Sammohini has traits representing a weak sense of self-confidence that differ than my own, so if I were just to address it from that angle, I might accidentally apply my own insecurities onto her insecurities, leading either to a character that is more me than her or a character that lacks any sort of unique flair.
We read stories for three reasons, after all.
We want stories to show us interesting characters and interesting locations, sure, but more than both, we want stories that enrich our lives. There are stories I have read that have made my life objectively better by having encountered them, which is why I never understood the notion of “experiencing them again, for the first time.” I would rather be in the state of having experienced them, having their characters and settings and themes inject themselves into my lifestream. EarthBound is a game that has had such a fundamentally positive impact on my life that experiencing life without having those characters, settings, and themes in my imagination would be a lesser experience.
When we try to hit the storytelling metrics, we fail.
Let’s instead tell the stories as they want to be told. Don’t fit them into boxes. Do your research as much as you can so your stories can have a level of believability in them, based around real-life locations or events you experienced, but ultimately you’ll want to let the scenarios unfurl by themselves. I had been trying to figure out the fifth character to bring into Sammohini’s team, thus the whole trope that instigated this essay’s theme, and on the drive home from work, as I focused on my surroundings in the foreground, my backburner cooked up a character: Chris Wręća.
Chris appeared as a surface-level character.
She has some immediately recognizable traits that superficially stand out. The problem would have been, if I had just let that be it, I would have fallen into the tropes trap of letting a character be defined by rigid storytelling standards. She doesn’t really fit into this category or that, so why should I try to force her into that sort of box? We can do much better in our lives if we are aware of the boxes we put others in, put ourselves in, and learn to parse out when those boxes are OK and when they’re harmful. After exploring those thoughts, I realized the only way to write Chris well would be to research her backstory myself. She can, similarly, have two positives and one negative influence parts of her personality, but the rest should bake in “The Story’s” Imaginarium until she becomes a fully-realized character.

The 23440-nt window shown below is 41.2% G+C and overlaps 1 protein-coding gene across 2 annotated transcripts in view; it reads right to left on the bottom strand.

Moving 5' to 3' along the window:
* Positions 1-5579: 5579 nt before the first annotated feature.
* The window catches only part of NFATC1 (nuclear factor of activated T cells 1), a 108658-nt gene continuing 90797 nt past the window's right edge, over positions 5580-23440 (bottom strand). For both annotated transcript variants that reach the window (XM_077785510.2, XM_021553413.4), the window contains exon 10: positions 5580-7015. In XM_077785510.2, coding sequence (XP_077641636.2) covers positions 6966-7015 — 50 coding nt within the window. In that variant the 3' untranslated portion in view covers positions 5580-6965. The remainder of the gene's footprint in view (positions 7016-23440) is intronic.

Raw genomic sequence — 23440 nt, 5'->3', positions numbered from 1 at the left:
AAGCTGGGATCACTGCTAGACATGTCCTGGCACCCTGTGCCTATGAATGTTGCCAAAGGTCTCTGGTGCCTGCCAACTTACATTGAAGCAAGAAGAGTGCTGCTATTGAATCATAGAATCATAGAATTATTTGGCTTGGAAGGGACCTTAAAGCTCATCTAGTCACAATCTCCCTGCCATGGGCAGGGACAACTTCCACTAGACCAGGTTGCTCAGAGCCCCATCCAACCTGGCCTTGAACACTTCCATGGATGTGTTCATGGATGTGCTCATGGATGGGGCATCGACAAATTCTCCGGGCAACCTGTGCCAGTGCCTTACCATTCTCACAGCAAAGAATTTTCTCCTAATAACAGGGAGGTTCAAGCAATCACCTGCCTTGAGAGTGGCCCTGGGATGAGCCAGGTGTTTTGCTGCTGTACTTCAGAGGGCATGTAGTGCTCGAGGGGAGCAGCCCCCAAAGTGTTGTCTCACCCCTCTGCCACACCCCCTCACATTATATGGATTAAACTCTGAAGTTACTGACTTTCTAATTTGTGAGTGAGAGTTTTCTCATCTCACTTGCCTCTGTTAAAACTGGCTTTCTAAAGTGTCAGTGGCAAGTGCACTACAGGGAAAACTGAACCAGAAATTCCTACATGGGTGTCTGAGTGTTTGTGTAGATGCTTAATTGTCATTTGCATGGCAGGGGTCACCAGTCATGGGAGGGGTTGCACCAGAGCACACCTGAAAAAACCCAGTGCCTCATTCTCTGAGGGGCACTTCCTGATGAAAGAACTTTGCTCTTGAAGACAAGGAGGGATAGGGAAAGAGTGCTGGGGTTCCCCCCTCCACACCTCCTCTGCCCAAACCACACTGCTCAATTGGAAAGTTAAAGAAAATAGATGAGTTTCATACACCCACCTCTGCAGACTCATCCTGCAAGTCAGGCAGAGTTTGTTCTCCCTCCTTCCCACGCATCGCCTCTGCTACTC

Until then, a name alone is good enough of a placeholder.
|Sources: My personal experiences.|
|Inspirations: Besides the aforementioned? Being around enough people that are uniquely themselves and appreciate you for who you are, rather than putting you into boxes, helps develop the sense of empathy required to consider characters like Sammohini and Chris as their own characters, rather than the X meets Y that is common in fiction. This isn’t a takedown thing against TV Tropes. It’s more about how two-dimensional characters happen because we tend to prefer X meets Y characters or scenarios or even better Z characters, to then make more formulaic characters from…|
|Related: Other 2019 Novel writings.|
|Picture: All that said, though, sometimes it’s OK to have some generic elements.|
|Written On: October 24th, 2019 [42 minutes, from 9:28am to 10:10am, WordPress]|
|Last Edited: October 24th, 2019 [First draft; final draft for the Internet]|